After12 having weighed the utility of the three lessons in table I; Table II; table III; & table IV; be pleased to say how far useful Table V, is to assist the child up the formidable step from the mere naming the letters, to their combination in formg syllabic sounds;—Then, arriving at table XIX consider the advantages of the first lessons of one syllable being classed in a way, where they rhyme to the eye as well as to the eer by being composed of similar letters. Finally, Sir, with other and every part of it be pleased to let me know how far13 tables XXVI and XXVII are calculated to prepare the infant to take the rapid stride as at best it must be from words14 of one syllable to those of two.

If, Sir, I may seem rudely importunate at first, I hope upon reflection you will forgive me, as I disclaim a wilful intention to excite such a suspicion; and am importunate and particular only in proportion to what I expect you will willingly gratify me with, were you to know15 that it is on such, and such heads particularly, as well as the whole work collectively I would have your opinion.

I intend shortly to publish a second edition of this work, and in many things16 I think I shall be able to simplify it still more: as one instance by way of a recapitulation of the letters and to come before the place of the present first reading lessons, to insert the following letter-reading lessons, in vocalic order 1st vowels, 2d Capital and 3d small letters, with successive letters in successive sound, &c. as follow.

1st. The vowels named and identified. Letters ending with a vowel in vocalic order.
A e i A is A. I is I. U is U. It is a It is e It is d It is t It is i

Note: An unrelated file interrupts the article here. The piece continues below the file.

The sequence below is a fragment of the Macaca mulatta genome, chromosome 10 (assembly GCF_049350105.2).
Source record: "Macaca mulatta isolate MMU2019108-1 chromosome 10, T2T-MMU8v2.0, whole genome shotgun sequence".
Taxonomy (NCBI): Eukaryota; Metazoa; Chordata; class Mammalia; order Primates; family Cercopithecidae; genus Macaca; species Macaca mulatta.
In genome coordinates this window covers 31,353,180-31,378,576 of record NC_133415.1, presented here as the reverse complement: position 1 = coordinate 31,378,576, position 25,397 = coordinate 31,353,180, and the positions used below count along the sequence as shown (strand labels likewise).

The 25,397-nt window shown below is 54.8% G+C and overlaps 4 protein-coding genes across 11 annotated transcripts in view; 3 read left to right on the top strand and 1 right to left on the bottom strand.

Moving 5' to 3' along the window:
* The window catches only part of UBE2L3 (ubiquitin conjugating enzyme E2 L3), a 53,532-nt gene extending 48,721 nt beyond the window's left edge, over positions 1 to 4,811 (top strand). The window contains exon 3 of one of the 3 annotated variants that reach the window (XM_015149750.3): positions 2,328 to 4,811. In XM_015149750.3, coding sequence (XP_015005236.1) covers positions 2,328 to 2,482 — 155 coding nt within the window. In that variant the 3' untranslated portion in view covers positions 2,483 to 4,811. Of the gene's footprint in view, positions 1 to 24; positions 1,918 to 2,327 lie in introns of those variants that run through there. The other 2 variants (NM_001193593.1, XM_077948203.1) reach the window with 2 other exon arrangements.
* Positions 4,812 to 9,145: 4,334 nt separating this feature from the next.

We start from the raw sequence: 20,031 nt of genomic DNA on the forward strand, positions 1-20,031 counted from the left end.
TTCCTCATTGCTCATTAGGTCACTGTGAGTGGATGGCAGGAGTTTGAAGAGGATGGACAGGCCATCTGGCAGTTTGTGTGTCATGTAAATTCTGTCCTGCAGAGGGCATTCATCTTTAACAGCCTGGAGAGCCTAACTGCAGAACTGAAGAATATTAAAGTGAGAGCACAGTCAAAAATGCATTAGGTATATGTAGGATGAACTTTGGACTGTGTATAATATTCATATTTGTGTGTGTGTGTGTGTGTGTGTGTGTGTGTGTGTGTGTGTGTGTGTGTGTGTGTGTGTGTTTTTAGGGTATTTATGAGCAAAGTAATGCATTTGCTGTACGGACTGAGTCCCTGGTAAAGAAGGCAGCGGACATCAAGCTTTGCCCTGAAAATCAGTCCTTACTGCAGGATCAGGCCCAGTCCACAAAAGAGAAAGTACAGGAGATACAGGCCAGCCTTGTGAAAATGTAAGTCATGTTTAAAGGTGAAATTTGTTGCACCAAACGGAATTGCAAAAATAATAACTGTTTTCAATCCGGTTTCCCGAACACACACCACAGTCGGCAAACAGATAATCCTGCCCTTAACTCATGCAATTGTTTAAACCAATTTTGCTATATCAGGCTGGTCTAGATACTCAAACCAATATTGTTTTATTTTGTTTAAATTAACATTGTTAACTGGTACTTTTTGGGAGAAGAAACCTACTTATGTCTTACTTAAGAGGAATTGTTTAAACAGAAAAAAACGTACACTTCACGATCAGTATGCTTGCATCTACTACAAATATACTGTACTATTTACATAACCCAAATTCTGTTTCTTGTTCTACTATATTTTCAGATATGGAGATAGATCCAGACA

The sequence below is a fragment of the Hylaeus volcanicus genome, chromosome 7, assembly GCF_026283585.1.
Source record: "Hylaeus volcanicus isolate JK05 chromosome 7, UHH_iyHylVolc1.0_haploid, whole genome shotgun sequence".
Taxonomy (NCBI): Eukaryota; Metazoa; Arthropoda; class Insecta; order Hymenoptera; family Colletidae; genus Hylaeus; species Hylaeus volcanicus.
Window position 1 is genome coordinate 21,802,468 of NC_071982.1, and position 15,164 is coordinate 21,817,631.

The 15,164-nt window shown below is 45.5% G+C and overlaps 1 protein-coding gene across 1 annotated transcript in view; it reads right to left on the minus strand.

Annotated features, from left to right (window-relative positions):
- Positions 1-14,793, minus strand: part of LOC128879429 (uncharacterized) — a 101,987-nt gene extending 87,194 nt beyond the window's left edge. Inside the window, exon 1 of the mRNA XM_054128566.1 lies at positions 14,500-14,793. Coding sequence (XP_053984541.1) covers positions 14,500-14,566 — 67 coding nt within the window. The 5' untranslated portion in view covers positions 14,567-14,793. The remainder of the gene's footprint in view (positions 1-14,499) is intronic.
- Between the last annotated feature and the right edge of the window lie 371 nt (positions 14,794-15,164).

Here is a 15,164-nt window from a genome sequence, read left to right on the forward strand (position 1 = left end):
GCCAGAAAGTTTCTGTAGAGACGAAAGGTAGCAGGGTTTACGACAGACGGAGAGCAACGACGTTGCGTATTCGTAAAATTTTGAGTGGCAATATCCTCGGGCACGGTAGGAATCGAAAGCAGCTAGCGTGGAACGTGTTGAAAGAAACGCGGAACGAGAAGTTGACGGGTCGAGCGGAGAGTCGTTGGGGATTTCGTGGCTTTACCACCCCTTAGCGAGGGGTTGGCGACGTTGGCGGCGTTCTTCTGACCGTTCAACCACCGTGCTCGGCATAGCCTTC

O u y. E is E. O is O. Y is Y. It is j It is b It is g It is y* It is y
It is k It is c It is p It is v. It is o
It is a It is i It is u It is u It is q It is w It is oo.
It is e It is o It is y
* If B that sounds something like bils in bet, has its name spelled be, consonant y that sounds like yils in yet, impliedly should be spelled ye.   Though a letter may have different shapes it has but one sound.
A or a is a E or e is e C or c is c &c.
J or j is j. B or b is b D or d is d.
I am with respect, Sir, your &c.

Samuel H. Saunders, jr.

RC (MHi); addressed: “Mr Th: Jefferson, Monticello Virginia”; endorsed by TJ as received 15 Apr. 1810 and so recorded in SJL. Enclosure: Saunders, An Easy First Book for Children; or The First Part of the Rhyming Spelling Book. on a new plan (Philadelphia, 1809).

1Manuscript: “promsing.”

2Manuscript: “leeisure.”

3Preceding two words interlined.

4Manuscript: “inducememts.”

5Manuscript: “recev.”

6Reworked from “approbation of.”

7Saunders here canceled “well” and interlined a second “could.”

8Preceding two words interlined.

9Manuscript: “prnciples.”

10Reworked from “a retention.”

11Manuscript: “furst.” Saunders here canceled “therefore.”

12Manuscript: “Ater.”

13Word interlined.

14Manuscript: “worrds.”

15Reworked from “when you know.”

16Manuscript: “thigs.”

Index Entries

  • An Easy First Book for Children; or The First Part of the Rhyming Spelling Book. on a new plan (Saunders) search
  • books; for children search
  • children; books for search
  • language; and phonics search
  • Saunders, Samuel H.; An Easy First Book for Children; or The First Part of the Rhyming Spelling Book search
  • Saunders, Samuel H.; letters from search